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Old 11-30-2012, 05:20 AM   #25
Join Date: Jul 2008
Posts: 9,252

Originally Posted by forzamilan90 View Post
For me credentials for the GOAT really have to be eye popping, spectacular achievementsthat go above and beyond, that really show man this dude is on a different level, incredible (stats, records, longevity, strength of play against the field). It's no secret that I think Fed is the best ever (The GOAT) but I think guys like Laver, Sampras, Gonzales, Tilden (though I'm just being respectful here, deep down inside in my heart I can never call a 1920s player GOAT) are in GOAT convo. Guys like Hoad and Kramer I respect what they did but cannot seriously consider them in that category at all. With guys like that, I haven't seen them play, got no highlight reels,have lesser achievements (right I know I can't just go by the fact they have less majors but a lot of other factors and hypotheticals go in place here for pre open era legends that make things complicated). There's also a lot of lore and mythology that surrounds guys like Hoad or Kramer (peak level of play and all that which can be said about anyone who has ever been tough at his peak).

As far I am concerned, these guys are at best on the level of McEnroe or Djokovic. Far away from from the first tier. And I like to keep that first tier (the GOAT contenders) really strict and exclusive to get into. So lots of respect, but no GOAT material imo.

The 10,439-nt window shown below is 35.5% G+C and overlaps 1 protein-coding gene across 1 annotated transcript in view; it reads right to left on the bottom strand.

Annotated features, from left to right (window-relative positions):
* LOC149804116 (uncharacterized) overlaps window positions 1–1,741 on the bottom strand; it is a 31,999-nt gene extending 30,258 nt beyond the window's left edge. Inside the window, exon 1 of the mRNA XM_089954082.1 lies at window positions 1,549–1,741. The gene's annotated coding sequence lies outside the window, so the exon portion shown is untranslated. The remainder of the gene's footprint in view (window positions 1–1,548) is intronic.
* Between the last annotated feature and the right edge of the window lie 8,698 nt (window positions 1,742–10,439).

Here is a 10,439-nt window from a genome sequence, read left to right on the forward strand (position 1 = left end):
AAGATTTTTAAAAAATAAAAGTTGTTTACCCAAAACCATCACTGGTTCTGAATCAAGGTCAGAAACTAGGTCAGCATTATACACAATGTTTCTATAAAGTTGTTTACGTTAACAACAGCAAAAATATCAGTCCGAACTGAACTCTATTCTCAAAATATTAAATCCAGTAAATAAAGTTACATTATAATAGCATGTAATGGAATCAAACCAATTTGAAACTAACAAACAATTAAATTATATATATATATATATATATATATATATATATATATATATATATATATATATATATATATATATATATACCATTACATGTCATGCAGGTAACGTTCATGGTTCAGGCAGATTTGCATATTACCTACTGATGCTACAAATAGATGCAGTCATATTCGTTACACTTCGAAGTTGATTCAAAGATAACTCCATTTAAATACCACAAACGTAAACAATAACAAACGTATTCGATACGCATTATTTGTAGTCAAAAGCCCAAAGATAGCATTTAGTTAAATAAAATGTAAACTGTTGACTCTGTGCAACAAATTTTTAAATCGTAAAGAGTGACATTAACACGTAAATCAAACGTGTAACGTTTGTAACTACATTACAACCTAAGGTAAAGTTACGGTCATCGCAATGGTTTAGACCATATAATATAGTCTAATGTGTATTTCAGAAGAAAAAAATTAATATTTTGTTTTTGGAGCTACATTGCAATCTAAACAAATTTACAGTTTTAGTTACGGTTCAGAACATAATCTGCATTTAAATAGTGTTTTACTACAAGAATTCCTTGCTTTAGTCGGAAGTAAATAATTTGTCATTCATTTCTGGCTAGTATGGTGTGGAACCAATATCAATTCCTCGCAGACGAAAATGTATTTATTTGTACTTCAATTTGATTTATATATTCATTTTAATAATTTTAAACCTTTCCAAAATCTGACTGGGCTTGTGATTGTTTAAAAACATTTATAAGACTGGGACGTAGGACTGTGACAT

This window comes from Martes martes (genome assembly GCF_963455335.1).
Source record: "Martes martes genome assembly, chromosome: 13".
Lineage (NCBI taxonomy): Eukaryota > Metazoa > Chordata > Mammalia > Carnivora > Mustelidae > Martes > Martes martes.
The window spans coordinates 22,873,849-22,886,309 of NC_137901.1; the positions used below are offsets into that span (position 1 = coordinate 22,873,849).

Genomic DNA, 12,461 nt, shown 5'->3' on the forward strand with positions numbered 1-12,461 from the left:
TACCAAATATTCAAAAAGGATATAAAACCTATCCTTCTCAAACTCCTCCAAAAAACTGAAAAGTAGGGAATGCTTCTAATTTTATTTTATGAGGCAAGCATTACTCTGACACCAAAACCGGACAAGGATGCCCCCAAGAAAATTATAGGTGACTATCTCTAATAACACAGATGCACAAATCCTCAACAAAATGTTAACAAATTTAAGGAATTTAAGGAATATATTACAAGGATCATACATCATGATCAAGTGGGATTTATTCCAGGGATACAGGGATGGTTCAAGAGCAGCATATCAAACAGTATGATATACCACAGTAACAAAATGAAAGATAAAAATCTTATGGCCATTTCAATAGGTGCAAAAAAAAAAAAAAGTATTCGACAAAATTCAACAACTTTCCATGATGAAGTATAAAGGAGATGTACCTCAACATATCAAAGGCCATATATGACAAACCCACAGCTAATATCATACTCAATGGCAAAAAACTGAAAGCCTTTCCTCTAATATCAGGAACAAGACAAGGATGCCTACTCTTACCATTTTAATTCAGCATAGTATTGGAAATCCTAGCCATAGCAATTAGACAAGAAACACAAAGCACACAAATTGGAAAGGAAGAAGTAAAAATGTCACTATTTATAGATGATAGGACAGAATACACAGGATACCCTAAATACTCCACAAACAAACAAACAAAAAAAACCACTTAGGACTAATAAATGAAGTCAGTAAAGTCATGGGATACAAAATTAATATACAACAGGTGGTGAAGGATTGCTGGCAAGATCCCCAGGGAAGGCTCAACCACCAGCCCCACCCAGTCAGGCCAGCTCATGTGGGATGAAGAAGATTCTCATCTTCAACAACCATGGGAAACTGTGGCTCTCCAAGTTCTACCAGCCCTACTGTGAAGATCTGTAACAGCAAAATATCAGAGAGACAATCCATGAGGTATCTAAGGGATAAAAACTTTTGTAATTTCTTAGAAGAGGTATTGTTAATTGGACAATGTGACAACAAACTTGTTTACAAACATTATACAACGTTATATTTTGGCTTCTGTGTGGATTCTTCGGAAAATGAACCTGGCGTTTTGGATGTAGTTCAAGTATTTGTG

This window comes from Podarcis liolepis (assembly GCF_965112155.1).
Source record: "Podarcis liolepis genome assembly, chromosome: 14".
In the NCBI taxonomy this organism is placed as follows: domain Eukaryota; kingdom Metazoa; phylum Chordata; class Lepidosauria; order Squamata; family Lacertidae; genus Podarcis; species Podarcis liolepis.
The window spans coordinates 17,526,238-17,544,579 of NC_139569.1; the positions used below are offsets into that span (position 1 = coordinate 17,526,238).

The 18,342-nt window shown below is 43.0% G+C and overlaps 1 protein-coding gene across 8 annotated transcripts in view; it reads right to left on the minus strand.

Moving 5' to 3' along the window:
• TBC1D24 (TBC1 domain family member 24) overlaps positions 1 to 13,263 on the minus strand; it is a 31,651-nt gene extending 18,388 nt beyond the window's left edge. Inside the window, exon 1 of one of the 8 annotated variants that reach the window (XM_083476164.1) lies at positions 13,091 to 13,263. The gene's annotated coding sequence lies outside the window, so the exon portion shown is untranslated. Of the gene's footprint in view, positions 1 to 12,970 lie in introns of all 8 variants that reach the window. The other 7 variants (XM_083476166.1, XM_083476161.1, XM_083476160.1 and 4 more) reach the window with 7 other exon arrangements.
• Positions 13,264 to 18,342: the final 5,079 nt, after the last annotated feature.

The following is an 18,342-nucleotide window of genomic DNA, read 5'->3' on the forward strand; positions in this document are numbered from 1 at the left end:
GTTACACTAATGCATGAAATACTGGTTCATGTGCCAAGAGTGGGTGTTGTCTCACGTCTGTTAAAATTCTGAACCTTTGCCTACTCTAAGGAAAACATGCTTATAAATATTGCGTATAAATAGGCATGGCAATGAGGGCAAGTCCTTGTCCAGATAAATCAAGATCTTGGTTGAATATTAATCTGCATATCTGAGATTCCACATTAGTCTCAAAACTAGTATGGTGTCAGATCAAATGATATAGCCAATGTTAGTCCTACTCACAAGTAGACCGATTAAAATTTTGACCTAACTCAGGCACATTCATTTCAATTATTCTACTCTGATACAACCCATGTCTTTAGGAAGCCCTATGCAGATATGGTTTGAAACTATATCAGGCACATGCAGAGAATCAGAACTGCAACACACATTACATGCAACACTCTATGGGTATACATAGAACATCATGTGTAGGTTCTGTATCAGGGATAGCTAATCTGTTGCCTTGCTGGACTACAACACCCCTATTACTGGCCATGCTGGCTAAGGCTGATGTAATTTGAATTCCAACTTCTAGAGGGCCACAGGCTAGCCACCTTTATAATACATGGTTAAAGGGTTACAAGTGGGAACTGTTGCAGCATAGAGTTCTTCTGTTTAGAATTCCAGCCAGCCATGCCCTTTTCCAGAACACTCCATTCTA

Here's the thing. There are different variables here. You discuss Federer as the clear GOAT, but is it so clear? You realize that the old time pros couldn't enter the majors and thereby add to their totals. You realize that players like Bill Tilden had trouble going overseas by boat for many weeks to enter majors like Wimbledon (which he won several times) and the French. You realize that Gonzalez was the foremost player in the world for many years and a major title contender for way over a decade, close to two decades.

Would Kramer have won a lot of majors if he had the chance? Yes I think so. He didn't have the chance. You write about mythology but it's not a myth that Tilden won ten classic majors and a total of 14 majors. It's not a myth that Tilden won over 160 tournaments. It's not a myth that Tilden was about 6'3" or 6'2" tall and was physically gifted. Do you penalize Tilden for playing in the 1920 to the 1950's? The man was a tennis genius and it's pretty clear to me that if he had the same mindset that he would have done extremely well in today's game.

Here's a number for you. Federer won 17 majors. That's a fact. It's very impressive. Did you know he won that in 54 tries at major? That's about 31.5%. Not quite as dominant when you see the percentages. Others have had higher percentages for winning majors. So my point is that the older pros didn't have the chances to play the majors and therefore had no chance to win 17 majors. I think Tilden would have won many majors as would have Gonzalez and Rosewall. There was no opportunity. If Federer was in that situation also, he wouldn't have won many majors because they would let him play the majors.

So this is what you have to take into account when you look at Jack Kramer's career and if you examine the different variables it's very impressive.
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